Peel Street in New Hamburg
|Time zone||UTC-5 (EST)|
|• Summer (DST)||UTC-4 (EDT)|
|Forward sortation area|
|Area code(s)||519 and 226|
New Hamburg is a community of approximately 11 953 (2011 stats) in Wilmot Township. Founded in 1854 it is a rural township of the Regional Municipality of Waterloo, Ontario. It is bordered by Baden to the east and Perth County to the west, and close to the cities of Kitchener, Waterloo and Stratford.
Located on the Nith River just over 20 kilometers from Berlin (now Kitchener) this settlement was in an area with rich soil. The settlement was laid out in 1832 and was settled primarily by Germans, both Mennonites and others, direct from Germany. A historical plaque honours Josiah Cushman, an Amish Mennonite from Germany. Likely to have been the first settler, Cushman arrived in the early 1830s. He dammed Smith's Creek and built a sawmill that helped attract others. The first name of the community was Cassel and then Hamburgh; by 1840, the name was changed to New Hamburg.
William Scott, (known as Lord Campfield in Scotland), arrived in 1838, after Cushman's death. He renamed Smith's Creek the Nith River, built a new dam and constructed a new lumber sawmill. The mill continued to plane lumber until 1902 when it burned down; the replacement building was a feed mill, later known as B-W Feed and Seed. That entity still exists, now as a sales outlet for feed. Now considered to be the founder of New Hamburg, William Scott's career included work as a Justice of the Peace, Community School Commissioner, New Hamburg’s first Postmaster, Wilmot Town Councillor, Reeve and the Lt. Colonel of the 5th Battalion of the Waterloo Infantry.
The New Hamburg post office was established by William Scott in 1851. At that time, the population was 500 and there was a pottery, a carriage works and a foundry. The Grand Trunk Railway reached the area in 1856 and helped the village to establish milling and farm machinery manufacturing. By 1858, the population was 1,000; the settlement included many mills and factories, several general stores, and eight taverns.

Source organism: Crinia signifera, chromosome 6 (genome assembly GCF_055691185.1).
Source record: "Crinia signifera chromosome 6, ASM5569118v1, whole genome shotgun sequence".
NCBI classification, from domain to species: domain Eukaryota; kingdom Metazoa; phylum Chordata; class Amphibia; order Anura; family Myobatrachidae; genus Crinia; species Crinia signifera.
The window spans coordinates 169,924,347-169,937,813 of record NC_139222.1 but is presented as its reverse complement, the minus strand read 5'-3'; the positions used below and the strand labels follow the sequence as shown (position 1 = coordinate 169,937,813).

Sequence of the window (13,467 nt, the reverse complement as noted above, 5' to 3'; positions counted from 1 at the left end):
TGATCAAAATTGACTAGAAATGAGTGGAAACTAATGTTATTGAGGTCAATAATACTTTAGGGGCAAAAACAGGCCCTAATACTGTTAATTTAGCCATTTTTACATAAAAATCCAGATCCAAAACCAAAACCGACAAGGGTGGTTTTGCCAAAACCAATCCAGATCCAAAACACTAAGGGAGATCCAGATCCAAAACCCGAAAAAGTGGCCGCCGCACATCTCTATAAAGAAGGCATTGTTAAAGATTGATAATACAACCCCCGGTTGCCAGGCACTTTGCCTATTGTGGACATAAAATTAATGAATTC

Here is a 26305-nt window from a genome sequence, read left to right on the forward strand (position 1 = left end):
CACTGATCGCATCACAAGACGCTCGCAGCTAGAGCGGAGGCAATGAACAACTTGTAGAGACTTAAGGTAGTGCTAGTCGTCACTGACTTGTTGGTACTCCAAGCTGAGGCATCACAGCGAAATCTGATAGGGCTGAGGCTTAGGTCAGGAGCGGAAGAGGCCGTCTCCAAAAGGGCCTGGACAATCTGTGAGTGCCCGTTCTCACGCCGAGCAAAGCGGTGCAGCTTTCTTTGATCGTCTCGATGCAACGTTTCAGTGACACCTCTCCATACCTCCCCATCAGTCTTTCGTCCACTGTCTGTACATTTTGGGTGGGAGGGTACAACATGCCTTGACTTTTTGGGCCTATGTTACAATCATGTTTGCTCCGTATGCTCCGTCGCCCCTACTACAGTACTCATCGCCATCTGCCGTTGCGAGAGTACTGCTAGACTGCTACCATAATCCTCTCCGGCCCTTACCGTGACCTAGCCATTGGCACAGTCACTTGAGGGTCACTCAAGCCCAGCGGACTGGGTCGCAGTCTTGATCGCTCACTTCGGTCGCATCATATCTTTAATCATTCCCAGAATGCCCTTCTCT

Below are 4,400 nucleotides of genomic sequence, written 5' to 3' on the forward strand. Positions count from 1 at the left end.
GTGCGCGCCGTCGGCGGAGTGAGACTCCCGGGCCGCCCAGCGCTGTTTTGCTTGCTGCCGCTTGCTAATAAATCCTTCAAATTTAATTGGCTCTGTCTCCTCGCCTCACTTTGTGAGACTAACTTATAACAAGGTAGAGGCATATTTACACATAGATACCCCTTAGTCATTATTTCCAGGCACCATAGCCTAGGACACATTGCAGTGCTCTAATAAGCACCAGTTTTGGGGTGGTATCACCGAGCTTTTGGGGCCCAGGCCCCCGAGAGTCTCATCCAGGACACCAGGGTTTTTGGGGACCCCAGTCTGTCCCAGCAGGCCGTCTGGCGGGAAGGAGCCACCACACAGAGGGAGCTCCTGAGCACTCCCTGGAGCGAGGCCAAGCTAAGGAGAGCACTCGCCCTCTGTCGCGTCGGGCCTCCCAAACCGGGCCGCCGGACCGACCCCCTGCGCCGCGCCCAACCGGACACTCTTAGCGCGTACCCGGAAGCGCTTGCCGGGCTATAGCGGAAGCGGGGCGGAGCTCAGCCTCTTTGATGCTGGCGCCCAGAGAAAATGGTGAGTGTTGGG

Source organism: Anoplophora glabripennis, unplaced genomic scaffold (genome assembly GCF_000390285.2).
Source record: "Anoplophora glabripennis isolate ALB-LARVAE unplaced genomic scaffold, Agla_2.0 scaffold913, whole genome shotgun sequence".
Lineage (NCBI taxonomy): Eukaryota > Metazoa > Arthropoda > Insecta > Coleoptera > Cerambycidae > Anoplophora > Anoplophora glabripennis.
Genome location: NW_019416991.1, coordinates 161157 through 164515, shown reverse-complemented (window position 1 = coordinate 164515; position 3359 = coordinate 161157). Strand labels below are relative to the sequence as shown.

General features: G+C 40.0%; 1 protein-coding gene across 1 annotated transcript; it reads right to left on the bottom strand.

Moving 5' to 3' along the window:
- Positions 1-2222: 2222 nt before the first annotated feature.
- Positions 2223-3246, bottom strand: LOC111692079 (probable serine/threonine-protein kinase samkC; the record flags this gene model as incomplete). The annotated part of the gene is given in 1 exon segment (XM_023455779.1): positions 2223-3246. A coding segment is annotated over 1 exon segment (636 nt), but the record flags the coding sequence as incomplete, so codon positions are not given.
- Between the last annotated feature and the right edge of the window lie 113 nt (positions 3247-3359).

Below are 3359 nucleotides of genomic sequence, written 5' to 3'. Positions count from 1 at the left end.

New Hamburg was incorporated as a Village in 1857, with a population of about 1100 and then as a Town in 1966. The river was an excellent source of power for two wool factories and two flour mills in 1864. There was also a foundry that manufactured agricultural implements. Several large companies made carriages, buggies and wagons. By that time there were three churches and a school with 100 students. In 1869 the population was 1,400.
- NHL hockey analyst, Howie Meeker, was raised here. He was named a Member of the Order of Canada in 2010.
- New Hamburg is home to the largest working wooden waterwheel in North America.
- New Hamburg hosts the largest Mopar Festival in Canada (in July or August).
- Ten Thousand Villages' distribution warehouse for Canada is also located in New Hamburg.
- Miller Cressman, Scott (October 7, 2015). "New Hamburg's iconic waterwheel celebrates 25 years". New Hamburg Independent. Metroland Media Group Ltd. Retrieved May 27, 2019.
- "History of Wilmot Township". Township of Wilmot. Retrieved May 27, 2019.
- "The Founding of New Hamburg". OntarioPlaques.com. Alan L. Brown. Retrieved May 27, 2019.
- County of Waterloo Gazetteer and General Business Directory, For 1864 (PDF). Mitchell & Co. 1864. p. 163.
- "Flash from the Past: Wilmot Township mills in the spotlight". Waterloo Region Record. 15 February 2019. Retrieved 17 February 2019.
- "History of Wilmot Township". Waterloo Region Museum. March 1997. Retrieved February 17, 2019.
- "Local "history addict" sleuths story of town's founder". New Hamburg Independent. 12 August 2009. Retrieved 17 February 2019.
- McEvoy, Henry (1869). The Province of Ontario Gazetteer and Directory. Robertson & Cook. p. 333. Retrieved May 27, 2019.
- "Howie Meeker proud of Order of Canada honour". The Record. Dec 30, 2010. Retrieved Sep 21, 2013.